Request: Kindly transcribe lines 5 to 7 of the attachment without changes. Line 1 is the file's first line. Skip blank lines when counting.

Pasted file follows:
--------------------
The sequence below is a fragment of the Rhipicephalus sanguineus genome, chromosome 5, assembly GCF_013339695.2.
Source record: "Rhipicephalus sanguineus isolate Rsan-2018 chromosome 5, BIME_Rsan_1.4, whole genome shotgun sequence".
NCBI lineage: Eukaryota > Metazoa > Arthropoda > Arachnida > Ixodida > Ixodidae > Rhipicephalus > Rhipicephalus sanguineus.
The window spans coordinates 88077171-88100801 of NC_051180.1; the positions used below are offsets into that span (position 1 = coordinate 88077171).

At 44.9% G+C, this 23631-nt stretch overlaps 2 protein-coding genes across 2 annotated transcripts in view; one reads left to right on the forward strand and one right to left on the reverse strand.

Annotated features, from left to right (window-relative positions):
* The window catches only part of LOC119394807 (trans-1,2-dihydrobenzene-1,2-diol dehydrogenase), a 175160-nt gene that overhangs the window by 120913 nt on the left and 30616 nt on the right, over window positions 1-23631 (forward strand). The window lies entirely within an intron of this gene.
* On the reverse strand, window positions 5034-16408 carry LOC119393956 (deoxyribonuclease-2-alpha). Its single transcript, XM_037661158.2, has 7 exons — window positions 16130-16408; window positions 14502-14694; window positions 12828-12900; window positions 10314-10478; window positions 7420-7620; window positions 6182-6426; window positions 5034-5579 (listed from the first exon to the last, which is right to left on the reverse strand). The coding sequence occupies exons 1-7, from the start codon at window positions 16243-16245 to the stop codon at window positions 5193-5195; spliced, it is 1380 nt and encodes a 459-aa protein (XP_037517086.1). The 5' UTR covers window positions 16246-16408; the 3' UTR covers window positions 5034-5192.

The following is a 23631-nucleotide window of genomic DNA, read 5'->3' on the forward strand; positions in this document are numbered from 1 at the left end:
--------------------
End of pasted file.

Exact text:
At 44.9% G+C, this 23631-nt stretch overlaps 2 protein-coding genes across 2 annotated transcripts in view; one reads left to right on the forward strand and one right to left on the reverse strand.

Annotated features, from left to right (window-relative positions):
* The window catches only part of LOC119394807 (trans-1,2-dihydrobenzene-1,2-diol dehydrogenase), a 175160-nt gene that overhangs the window by 120913 nt on the left and 30616 nt on the right, over window positions 1-23631 (forward strand). The window lies entirely within an intron of this gene.